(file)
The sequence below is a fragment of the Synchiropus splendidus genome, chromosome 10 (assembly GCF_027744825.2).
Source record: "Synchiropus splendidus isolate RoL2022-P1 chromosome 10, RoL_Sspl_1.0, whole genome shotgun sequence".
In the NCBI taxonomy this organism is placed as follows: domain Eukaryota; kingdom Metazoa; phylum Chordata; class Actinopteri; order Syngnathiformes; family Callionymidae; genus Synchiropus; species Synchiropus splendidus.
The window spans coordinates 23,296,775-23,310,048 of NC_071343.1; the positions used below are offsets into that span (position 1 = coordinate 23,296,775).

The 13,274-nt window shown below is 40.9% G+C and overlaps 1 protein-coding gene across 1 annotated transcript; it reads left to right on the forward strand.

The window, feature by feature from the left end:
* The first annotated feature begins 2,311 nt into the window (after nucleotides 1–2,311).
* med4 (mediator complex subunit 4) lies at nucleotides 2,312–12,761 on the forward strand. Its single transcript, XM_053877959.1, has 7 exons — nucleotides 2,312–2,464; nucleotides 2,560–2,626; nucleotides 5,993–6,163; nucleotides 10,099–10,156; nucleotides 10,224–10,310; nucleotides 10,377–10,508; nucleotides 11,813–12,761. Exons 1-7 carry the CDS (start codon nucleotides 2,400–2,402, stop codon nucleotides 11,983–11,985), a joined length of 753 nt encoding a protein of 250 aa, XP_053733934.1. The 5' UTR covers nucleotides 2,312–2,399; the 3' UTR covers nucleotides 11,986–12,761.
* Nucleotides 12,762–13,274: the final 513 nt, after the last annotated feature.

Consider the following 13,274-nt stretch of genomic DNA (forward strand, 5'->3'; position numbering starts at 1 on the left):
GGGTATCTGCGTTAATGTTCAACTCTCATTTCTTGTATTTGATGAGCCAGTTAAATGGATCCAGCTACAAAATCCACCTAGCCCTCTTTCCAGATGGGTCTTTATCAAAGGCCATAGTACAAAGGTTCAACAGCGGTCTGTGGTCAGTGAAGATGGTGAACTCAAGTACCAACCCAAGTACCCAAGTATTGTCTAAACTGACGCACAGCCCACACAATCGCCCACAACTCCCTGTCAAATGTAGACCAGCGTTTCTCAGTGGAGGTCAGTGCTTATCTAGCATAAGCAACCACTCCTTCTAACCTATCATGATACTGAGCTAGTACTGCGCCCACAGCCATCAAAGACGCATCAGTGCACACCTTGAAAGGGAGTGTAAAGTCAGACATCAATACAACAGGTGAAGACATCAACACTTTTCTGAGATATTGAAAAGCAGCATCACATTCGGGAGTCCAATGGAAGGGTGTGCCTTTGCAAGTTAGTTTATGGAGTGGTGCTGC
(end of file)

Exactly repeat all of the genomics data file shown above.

The sequence below is a fragment of the Synchiropus splendidus genome, chromosome 10 (assembly GCF_027744825.2).
Source record: "Synchiropus splendidus isolate RoL2022-P1 chromosome 10, RoL_Sspl_1.0, whole genome shotgun sequence".
In the NCBI taxonomy this organism is placed as follows: domain Eukaryota; kingdom Metazoa; phylum Chordata; class Actinopteri; order Syngnathiformes; family Callionymidae; genus Synchiropus; species Synchiropus splendidus.
The window spans coordinates 23,296,775-23,310,048 of NC_071343.1; the positions used below are offsets into that span (position 1 = coordinate 23,296,775).

The 13,274-nt window shown below is 40.9% G+C and overlaps 1 protein-coding gene across 1 annotated transcript; it reads left to right on the forward strand.

The window, feature by feature from the left end:
* The first annotated feature begins 2,311 nt into the window (after nucleotides 1–2,311).
* med4 (mediator complex subunit 4) lies at nucleotides 2,312–12,761 on the forward strand. Its single transcript, XM_053877959.1, has 7 exons — nucleotides 2,312–2,464; nucleotides 2,560–2,626; nucleotides 5,993–6,163; nucleotides 10,099–10,156; nucleotides 10,224–10,310; nucleotides 10,377–10,508; nucleotides 11,813–12,761. Exons 1-7 carry the CDS (start codon nucleotides 2,400–2,402, stop codon nucleotides 11,983–11,985), a joined length of 753 nt encoding a protein of 250 aa, XP_053733934.1. The 5' UTR covers nucleotides 2,312–2,399; the 3' UTR covers nucleotides 11,986–12,761.
* Nucleotides 12,762–13,274: the final 513 nt, after the last annotated feature.

Consider the following 13,274-nt stretch of genomic DNA (forward strand, 5'->3'; position numbering starts at 1 on the left):
GGGTATCTGCGTTAATGTTCAACTCTCATTTCTTGTATTTGATGAGCCAGTTAAATGGATCCAGCTACAAAATCCACCTAGCCCTCTTTCCAGATGGGTCTTTATCAAAGGCCATAGTACAAAGGTTCAACAGCGGTCTGTGGTCAGTGAAGATGGTGAACTCAAGTACCAACCCAAGTACCCAAGTATTGTCTAAACTGACGCACAGCCCACACAATCGCCCACAACTCCCTGTCAAATGTAGACCAGCGTTTCTCAGTGGAGGTCAGTGCTTATCTAGCATAAGCAACCACTCCTTCTAACCTATCATGATACTGAGCTAGTACTGCGCCCACAGCCATCAAAGACGCATCAGTGCACACCTTGAAAGGGAGTGTAAAGTCAGACATCAATACAACAGGTGAAGACATCAACACTTTTCTGAGATATTGAAAAGCAGCATCACATTCGGGAGTCCAATGGAAGGGTGTGCCTTTGCAAGTTAGTTTATGGAGTGGTGCTGC